Exciting, robust research published this week links gut microbiome changes with ME/CFS, and suggests new avenues for diagnosis and treatment.
IMAGES: visual abstracts and results from the studies linked below.
Two excellent studies show the microbiomes of patients with ME/CFS have important differences, including reduced diversity and a depletion in beneficial bacteria, especially those that produce anti-inflammatory butyrate (including Faecalibacterium and Roseburia).
Differences in microbiome composition, function and interactions
One study compared the genetic makeup of the gut microbiomes of 106 people with ME/CFS with 91 healthy individuals. The results revealed important differences in microbiome diversity and quantity of gut bacteria as well as their metabolic pathways.
Amazingly they also analysed interactions between species of gut bacteria and found key differences there too — indicating there is extensive reorganising of bacterial networks in ME/CFS.
Links to symptoms and severity
They also showed certain species are linked to symptoms and severity. For example, low Faecalibacterium was associated with greater fatigue. More research is needed to determine if differences in the gut microbiome are a consequence or cause of symptoms, but the researchers have strong hypotheses about how the links could be causal.
Differences in the microbiomes of people at different stages in their illness
To look at microbiome changes at different stages of illness, the second study analysed clinical data, fecal samples, and blood samples from 149 people with ME/CFS who had been diagnosed within the previous four years (74 short-term) or who had been diagnosed more than 10 years ago (75 long-term) and 79 healthy controls.They found that individuals more newly diagnosed had more disrupted gut microbiome and marked reduction in butyrate producers.
While the long-term ME/CFS patients had a more balanced microbiome (although still with notable differences) they had more severe symptoms and more significant changes in the *function* of bacteria, including tryptophan, butyrate, and propionic acid production, and anti-inflammatory betaine, sphingomyelin, serotonin, and cholesterol metabolism.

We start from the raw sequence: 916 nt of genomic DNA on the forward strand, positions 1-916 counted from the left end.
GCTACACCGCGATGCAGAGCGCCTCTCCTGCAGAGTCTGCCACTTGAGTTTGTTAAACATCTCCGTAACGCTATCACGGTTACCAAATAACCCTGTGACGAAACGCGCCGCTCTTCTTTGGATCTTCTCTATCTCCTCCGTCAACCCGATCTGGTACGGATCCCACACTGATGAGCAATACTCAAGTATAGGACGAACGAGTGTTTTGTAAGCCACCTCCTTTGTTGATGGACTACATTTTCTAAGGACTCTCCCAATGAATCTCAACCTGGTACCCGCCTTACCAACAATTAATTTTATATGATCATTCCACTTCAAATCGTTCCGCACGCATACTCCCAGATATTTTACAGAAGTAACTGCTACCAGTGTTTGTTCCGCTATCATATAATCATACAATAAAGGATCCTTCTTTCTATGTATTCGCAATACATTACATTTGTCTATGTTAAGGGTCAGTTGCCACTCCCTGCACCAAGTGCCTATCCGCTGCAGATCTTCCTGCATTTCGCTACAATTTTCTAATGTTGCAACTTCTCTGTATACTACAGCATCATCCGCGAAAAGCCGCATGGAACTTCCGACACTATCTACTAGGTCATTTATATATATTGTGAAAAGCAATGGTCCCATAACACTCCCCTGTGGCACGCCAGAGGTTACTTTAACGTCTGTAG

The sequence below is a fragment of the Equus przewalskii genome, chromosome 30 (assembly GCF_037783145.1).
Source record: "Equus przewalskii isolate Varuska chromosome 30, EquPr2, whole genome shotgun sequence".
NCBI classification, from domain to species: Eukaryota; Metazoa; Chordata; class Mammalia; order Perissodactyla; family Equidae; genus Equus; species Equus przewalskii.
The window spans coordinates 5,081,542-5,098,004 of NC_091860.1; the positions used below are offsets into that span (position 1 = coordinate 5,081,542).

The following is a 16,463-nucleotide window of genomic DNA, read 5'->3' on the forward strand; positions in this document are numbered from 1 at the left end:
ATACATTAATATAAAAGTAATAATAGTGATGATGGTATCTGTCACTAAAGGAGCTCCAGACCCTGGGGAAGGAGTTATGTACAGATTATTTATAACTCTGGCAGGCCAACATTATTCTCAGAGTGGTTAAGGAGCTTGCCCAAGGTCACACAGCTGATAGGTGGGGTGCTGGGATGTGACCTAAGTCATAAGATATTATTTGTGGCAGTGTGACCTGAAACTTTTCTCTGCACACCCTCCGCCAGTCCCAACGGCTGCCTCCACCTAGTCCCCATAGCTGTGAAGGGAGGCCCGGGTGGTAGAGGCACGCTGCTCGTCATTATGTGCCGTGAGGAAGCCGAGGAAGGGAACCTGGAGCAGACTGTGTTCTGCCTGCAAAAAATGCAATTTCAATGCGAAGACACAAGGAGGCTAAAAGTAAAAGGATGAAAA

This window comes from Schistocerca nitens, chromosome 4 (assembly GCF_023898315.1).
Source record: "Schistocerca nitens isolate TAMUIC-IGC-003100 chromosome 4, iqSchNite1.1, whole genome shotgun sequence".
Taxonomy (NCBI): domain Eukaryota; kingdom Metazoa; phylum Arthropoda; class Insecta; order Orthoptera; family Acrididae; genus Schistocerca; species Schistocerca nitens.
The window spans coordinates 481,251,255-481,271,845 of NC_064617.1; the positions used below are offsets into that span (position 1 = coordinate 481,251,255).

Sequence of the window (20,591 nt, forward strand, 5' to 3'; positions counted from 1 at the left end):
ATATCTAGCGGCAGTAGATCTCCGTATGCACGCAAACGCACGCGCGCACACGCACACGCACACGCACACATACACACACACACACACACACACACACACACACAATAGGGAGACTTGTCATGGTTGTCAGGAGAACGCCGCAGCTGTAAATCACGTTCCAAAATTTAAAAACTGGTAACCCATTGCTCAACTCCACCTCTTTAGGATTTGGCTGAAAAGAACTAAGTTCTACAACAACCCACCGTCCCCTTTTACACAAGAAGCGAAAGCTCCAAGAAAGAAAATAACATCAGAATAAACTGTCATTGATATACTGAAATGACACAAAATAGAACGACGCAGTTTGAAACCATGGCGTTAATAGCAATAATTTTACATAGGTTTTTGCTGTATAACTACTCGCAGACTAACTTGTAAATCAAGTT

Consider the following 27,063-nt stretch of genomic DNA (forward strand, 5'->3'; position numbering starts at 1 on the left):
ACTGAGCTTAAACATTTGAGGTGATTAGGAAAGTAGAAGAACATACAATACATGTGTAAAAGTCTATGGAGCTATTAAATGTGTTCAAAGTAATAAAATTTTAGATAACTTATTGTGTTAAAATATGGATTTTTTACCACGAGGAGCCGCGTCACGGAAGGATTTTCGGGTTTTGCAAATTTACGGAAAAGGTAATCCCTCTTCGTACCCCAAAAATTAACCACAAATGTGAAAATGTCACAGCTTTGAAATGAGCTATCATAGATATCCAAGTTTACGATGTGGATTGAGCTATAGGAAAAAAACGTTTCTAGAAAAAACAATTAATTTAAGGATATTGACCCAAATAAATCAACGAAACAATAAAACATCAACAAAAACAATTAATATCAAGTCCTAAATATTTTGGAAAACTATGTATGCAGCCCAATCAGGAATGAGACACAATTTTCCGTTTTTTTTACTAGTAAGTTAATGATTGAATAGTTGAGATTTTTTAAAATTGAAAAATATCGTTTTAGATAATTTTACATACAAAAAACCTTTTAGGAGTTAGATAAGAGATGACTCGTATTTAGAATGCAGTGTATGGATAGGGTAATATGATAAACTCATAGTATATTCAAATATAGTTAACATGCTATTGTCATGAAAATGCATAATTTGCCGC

The study was very thorough; ruling out other individual clinical and behavioural factors such as age, gender, IBS symptoms and lifestyle that could have accounted for these differences.
Significantly, butyrate, tryptophan, and other microbial metabolites have been linked to gut immune regulation. Making links with other studies looking at the relationship between immune cells and the gut microbiome, the researchers propose how the microbiome might prime or sustain a disrupted immune response following illness onset.
These results are consistent with my experience in practice
The studies are consistent with what I’ve seen in my Microbiome Analysis practice, with people who have ME/CFS and Long Covid, in a number of ways. For example, those who have depleted populations of butyrate-producing bacteria, experience an improvement in fatigue and brain fog once Faecalibacterium has increased through targeted feeding with prebiotics.
The researchers also found increased levels of nine species in ME/CFS, including Enterocloster bolteae and Ruminococcus gnavus, which are associated with autoimmune diseases and inflammatory bowel disease, respectively. They also noted the presence of species associated with IBS, including Bilophila and Escherichia, that I commonly find raised in results from clients with ME/CFS and Long Covid who have the gut symptoms that are so common with fatigue conditions.
The two phenomenal studies were funded by the US National Institute for Health and have huge implications for the chronic fatigue community and the healthcare practitioners supporting them.
Guo, et al. Deficient butyrate-producing capacity in the gut microbiome is associated with bacterial network disturbances and fatigue symptoms in ME/CFS. Cell Host & Microbe, February 8, 2023. DOI: 10.1016/j.chom.2023.01.004
Xiong, et al. Multi-‘omics of host-microbiome interactions in short- and long-term Myalgic Encephalomyelitis/Chronic Fatigue Syndrome (ME/CFS). Cell Host & Microbe, February 8, 2023. DOI: 10.1016/j.chom.2023.01.001
Viola Sampson BSc MCMA is a registered Microbiome Analyst, Founder and Director of the Microbiome Group practice. You can book appointments with her team of Associates here. (Viola's availability is by waiting list only – currently at least 18 months' wait).